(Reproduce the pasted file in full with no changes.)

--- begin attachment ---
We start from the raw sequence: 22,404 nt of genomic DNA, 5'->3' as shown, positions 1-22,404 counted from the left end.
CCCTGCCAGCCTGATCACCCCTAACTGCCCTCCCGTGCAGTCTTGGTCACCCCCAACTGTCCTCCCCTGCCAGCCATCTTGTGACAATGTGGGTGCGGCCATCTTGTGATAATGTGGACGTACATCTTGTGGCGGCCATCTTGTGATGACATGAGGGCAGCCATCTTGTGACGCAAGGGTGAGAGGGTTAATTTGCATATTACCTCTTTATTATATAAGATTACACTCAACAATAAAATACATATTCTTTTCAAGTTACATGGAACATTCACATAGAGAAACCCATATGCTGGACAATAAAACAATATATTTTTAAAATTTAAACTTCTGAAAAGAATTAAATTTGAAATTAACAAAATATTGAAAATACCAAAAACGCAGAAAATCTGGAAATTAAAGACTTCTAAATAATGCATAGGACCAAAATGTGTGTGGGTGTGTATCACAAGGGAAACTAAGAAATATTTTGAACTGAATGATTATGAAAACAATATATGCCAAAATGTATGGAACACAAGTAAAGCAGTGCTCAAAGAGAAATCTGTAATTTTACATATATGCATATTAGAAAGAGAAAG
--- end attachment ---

We start from the raw sequence: 22,404 nt of genomic DNA, 5'->3' as shown, positions 1-22,404 counted from the left end.
CCCTGCCAGCCTGATCACCCCTAACTGCCCTCCCGTGCAGTCTTGGTCACCCCCAACTGTCCTCCCCTGCCAGCCATCTTGTGACAATGTGGGTGCGGCCATCTTGTGATAATGTGGACGTACATCTTGTGGCGGCCATCTTGTGATGACATGAGGGCAGCCATCTTGTGACGCAAGGGTGAGAGGGTTAATTTGCATATTACCTCTTTATTATATAAGATTACACTCAACAATAAAATACATATTCTTTTCAAGTTACATGGAACATTCACATAGAGAAACCCATATGCTGGACAATAAAACAATATATTTTTAAAATTTAAACTTCTGAAAAGAATTAAATTTGAAATTAACAAAATATTGAAAATACCAAAAACGCAGAAAATCTGGAAATTAAAGACTTCTAAATAATGCATAGGACCAAAATGTGTGTGGGTGTGTATCACAAGGGAAACTAAGAAATATTTTGAACTGAATGATTATGAAAACAATATATGCCAAAATGTATGGAACACAAGTAAAGCAGTGCTCAAAGAGAAATCTGTAATTTTACATATATGCATATTAGAAAGAGAAAG